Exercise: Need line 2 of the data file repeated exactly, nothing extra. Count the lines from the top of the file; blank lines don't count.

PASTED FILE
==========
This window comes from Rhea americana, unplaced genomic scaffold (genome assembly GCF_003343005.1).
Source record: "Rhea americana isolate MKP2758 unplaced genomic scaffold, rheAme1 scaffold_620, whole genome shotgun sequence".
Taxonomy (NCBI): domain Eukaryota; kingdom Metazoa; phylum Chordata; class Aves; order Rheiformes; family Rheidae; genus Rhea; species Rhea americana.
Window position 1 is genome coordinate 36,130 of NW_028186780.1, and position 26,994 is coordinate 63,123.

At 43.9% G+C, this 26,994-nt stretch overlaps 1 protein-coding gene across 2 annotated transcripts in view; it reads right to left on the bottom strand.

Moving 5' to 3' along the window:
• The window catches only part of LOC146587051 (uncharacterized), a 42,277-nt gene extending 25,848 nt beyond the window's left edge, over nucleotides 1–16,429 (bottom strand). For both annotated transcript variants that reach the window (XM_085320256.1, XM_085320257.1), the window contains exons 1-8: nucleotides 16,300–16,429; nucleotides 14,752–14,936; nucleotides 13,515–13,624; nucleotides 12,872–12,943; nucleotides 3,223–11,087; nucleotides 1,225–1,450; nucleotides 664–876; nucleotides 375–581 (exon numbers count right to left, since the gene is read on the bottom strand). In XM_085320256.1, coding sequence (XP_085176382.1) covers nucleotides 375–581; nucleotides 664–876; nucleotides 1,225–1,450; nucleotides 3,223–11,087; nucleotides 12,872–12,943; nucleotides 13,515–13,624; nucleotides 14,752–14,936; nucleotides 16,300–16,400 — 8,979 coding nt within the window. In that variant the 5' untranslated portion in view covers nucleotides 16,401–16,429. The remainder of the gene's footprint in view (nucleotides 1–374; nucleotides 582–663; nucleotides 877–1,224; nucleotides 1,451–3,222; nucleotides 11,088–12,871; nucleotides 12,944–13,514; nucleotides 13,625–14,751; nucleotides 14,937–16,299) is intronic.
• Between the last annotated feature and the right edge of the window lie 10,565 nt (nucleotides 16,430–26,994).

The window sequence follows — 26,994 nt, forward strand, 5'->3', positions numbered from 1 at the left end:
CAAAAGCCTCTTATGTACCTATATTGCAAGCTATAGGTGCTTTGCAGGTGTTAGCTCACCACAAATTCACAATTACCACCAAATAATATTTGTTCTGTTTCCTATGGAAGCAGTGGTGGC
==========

Source record: "Rhea americana isolate MKP2758 unplaced genomic scaffold, rheAme1 scaffold_620, whole genome shotgun sequence".